Saving the Salmon, and More
The Seattle area has just been handed an unparalleled challenge-cum-opportunity. Can this Northwest magnet, which anticipates 1 million more residents in the next quarter-century, reconcile fragile wildlife habitat and rapid urban development?
The challenge came March 16, when the federal government listed nine salmon species as endangered. The city, the counties, and the state have to respond with credible plans for saving the fish - or Uncle Sam will step in eventually and do the job himself.
The opportunity arises from the salmon's cherished place in the traditions, as well as the cuisine, of the area. People want to preserve this symbol of the region's natural splendor. Politicians are generally confident the job can be done.
But it won't be easy. Residential and commercial developments have for years been infringing on the rivers, streams, and wetlands that the sea-going game fish depend on for spawning. Other problems include overfishing and extensive damming of the region's rivers. The salmon's numbers have declined sharply, to a fraction of historic highs in the millions.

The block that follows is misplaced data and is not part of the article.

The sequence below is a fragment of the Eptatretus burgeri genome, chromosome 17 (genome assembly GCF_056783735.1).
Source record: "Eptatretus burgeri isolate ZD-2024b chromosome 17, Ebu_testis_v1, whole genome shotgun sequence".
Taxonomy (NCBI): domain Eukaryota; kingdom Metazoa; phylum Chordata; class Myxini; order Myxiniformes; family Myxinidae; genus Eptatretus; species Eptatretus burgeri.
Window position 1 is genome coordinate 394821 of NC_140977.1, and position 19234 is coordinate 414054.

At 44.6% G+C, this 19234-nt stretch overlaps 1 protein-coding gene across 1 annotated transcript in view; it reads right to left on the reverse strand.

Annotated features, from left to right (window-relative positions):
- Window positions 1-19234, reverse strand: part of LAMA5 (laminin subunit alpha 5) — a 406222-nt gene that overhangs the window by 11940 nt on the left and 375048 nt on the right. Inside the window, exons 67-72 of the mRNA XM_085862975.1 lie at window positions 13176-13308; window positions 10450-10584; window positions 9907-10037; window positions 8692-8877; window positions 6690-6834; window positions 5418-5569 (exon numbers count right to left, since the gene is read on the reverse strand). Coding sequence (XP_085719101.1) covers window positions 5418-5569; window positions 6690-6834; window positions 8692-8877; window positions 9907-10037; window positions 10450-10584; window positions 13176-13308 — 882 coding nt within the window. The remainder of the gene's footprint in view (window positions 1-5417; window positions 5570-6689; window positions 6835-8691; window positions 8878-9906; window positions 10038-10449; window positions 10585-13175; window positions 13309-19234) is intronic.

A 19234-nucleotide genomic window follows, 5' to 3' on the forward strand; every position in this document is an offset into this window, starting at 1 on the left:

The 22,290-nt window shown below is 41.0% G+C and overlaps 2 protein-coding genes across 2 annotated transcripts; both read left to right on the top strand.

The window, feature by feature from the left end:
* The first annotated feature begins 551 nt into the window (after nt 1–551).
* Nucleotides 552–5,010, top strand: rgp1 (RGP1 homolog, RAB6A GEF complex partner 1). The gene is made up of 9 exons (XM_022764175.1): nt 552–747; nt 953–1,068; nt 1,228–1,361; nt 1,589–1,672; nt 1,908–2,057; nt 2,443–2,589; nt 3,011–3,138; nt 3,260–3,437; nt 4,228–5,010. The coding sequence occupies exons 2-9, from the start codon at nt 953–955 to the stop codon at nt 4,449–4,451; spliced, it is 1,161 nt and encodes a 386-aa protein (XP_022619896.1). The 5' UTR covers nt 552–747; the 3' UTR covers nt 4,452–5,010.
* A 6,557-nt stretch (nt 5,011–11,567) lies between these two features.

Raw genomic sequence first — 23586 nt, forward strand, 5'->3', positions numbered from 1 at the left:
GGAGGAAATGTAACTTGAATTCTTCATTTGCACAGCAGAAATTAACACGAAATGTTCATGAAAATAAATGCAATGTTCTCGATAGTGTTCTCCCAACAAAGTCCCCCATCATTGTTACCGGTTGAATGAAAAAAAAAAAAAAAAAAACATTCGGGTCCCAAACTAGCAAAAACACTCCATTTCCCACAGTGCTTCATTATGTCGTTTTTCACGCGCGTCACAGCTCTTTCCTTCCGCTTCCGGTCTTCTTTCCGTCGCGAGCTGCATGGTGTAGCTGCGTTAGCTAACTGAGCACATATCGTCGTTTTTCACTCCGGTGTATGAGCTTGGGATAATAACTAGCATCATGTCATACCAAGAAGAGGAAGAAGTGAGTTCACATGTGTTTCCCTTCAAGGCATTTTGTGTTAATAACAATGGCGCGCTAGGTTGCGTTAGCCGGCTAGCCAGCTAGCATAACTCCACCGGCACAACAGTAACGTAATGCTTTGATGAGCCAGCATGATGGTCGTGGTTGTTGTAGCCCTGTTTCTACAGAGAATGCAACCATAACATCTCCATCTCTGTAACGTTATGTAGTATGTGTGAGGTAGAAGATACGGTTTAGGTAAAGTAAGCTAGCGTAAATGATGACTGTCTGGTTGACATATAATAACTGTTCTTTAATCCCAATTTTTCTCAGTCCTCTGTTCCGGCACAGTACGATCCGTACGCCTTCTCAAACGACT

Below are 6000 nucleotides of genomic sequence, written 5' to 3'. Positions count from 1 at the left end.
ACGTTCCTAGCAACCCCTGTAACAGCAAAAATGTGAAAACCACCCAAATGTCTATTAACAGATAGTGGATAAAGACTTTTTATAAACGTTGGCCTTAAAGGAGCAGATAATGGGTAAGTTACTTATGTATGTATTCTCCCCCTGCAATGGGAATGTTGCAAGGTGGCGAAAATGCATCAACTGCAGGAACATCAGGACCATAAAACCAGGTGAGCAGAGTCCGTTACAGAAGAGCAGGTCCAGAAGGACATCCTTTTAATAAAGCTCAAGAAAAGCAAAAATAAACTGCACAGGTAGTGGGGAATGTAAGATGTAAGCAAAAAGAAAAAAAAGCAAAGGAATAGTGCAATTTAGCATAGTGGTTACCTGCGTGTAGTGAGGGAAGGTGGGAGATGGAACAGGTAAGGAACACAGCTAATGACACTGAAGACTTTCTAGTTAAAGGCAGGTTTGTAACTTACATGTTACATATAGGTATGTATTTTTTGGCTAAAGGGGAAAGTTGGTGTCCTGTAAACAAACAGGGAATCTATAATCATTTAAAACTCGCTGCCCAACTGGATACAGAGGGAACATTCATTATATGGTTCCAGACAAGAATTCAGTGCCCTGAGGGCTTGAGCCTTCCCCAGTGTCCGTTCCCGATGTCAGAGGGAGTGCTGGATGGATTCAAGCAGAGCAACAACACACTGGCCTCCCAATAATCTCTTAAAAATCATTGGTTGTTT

This problem was recognized long before the federal listing. Local governments, such as King County, have land-use plans designed to upgrade salmon habitat. The county, which embraces Seattle, has spent more than $300 million over the past two decades to buy open space, improve streams, and restore salmon habitat. Public opinion appears to firmly back such steps, and more if needed.
But many worry this could change as significant sacrifices are required - bans on fertilizers that run off into streams and strict limits on new developments, for instance. And, of course, taxes will go up to pay for the various salmon-protection measures.
Much will depend on how well the region's various jurisdictions and interests work together to protect the salmon and sustain public support. If they can join forces and satisfy federal authorities that the salmon are indeed headed for recovery, they'll deserve not only their neighbors' thanks, but the nation's. The country needs examples of effective local responses to environmental problems.